Mimesis Law
23 May 2017

Want to Denaturalize A U.S. Citizen? Here’s How

October 5, 2016 (Fault Lines) — As of late, much has been shrieked about the loss of American citizenship as a form of punishment for some offenses deemed not-criminal by the U.S. Supreme Court. But can it be done? Well, the answer is neither easy nor simple, and as usual it depends on circumstances. Prefer easy answers to complex questions of law and policy? Head over to reddit your nearest law prof, where tummy rubs and gibberish abound.

First, it’s important to clarify that this is about naturalized citizens and not legal permanent residents (a.k.a. “LPRs”). There is a universe of a difference between the two. When someone is a sitting duck legal permanent resident, she is subject to deportation proceedings should she be convicted* of a very long list of crimes, state or federal. That is not the case with citizens.

For a citizen to lose her papers, the government must move to revoke her citizenship, or “denaturalize” her, and the process takes place in a U.S. District Court. This is why it’s foolish for LPRs to not apply to for citizenship as soon as they’re eligible, as they’re depriving themselves of the ultimate shield from a sentence of permanent banishment from the country. Yes, people may think “that only happens to deplorables criminals,” or the equally infantile, “I want to remain loyal to my country of origin.” But life is fragile, and stuff happens all the time to the best “worst” of us (“But abogado, he grabbed my girlfriend’s ass, I just had to clock him”)

There are two avenues open to the government in federal court for these cases: civil proceedings or a criminal conviction for “unlawful procurement of citizenship or naturalization.” A conviction of the latter triggers an automatic revocation of one’s certificate of citizenship. Usually, though, the government pursues the civil route. The agency formerly known as Immigration and Nationality Service, or INS, is barred from using administrative proceedings to reach the same end. In other words, the government must take you to federal court and be held to its proof.

As with a lawsuit, the standard the government must meet in denaturalization proceedings is “clear, convincing, and unequivocal evidence,” which does not leave the issue in doubt.   There are three grounds for revocation of naturalization. The first is when naturalization was procured illegally, in that someone was not eligible for naturalization in the first place (e.g., person was not legally an LPR, didn’t show good moral character).

The second grounds make up the majority of revocation cases: concealment of material fact or willful misrepresentation during naturalization proceedings. Here’s where the revocation rubber hits the criminal law road.

Consider a defendant who pleads out to one count of conspiring to commit health care fraud, and let’s say that the “factual proffer” agreement indicates that the conspiracy ran between October 2009 and January 2012. Question #22 of USCIS’s naturalization application asks “Have you EVER committed, assisted in committing, or attempted to commit, a crime or offense for which you were NOT arrested? (emphasis and CAPS done by USCIS). If he answers no, and he applied on November of 2011, he may be exposed to denaturalization proceedings even though he pled out after he became a citizen. This is immigration’s version of ”relevant conduct.” He may also be subject to (however unlikely) prosecution for perjury, since the citizenship application is executed under oath.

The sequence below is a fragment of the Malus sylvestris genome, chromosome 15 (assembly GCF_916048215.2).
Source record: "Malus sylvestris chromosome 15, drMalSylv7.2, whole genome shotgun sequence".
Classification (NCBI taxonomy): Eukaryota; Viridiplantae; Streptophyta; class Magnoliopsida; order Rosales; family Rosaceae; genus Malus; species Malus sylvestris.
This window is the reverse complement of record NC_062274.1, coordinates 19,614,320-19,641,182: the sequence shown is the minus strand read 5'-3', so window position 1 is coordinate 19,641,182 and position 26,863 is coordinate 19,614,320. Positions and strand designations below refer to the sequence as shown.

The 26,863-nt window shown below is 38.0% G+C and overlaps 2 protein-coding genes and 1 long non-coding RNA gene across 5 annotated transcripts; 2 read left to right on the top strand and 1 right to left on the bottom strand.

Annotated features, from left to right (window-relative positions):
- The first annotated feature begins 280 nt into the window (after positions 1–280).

Another governmental weapon under this second option is the “membership or affiliation” with the Communist Party, or any other totalitarian or terrorist organization. It is government policy that whomever was involved with, let’s say, the Cuban Communist party or any of its offshoots within five years of becoming a U.S. citizen, is subject to revocation of his citizenship because he cannot satisfy the naturalization requirement of “having an attachment to the Constitution and of being well-disposed to the good order and happiness of the United States.” The same applies to those with any ties to Nazi Germany, but for obvious reasons that option has become outdated.

The third route is reserved for those who received an “other than dishonorable discharge before 5 years of honorable service after naturalization.” Noticed how flag burning and “not liking” the election’s results are not listed as grounds or revocation of citizenship? It’s because they are not. If anything, naturalization applicants swear an oath to the United States, not to its President.

Want to burn a flag? It’s not commendable, but it’s nobody’s legal or immigration business but yours if you’re a citizen.  Taking the hypothetical to the extreme, a citizen can choose set fire to an American flag factory, get black out drunk in jubilation, and then T-bone a school bus while fleeing the scene. Guess what? There are no grounds to denaturalize him or making him “lose his citizenship.” He may end up rotting in prison for a while, but that prison will be in America.

*Within the immigration context, a “conviction” means any kind of plea or verdict that is not “not guilty.” A “withhold of adjudication” during arraignment has the same effect of a guilty verdict following a contentious 3 month trial.

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  • Pedantic grammar police
    6 December 2016 at 7:33 pm - Reply

    I suspect that your hypothetical miscreant would have to go to China to find that American flag factory.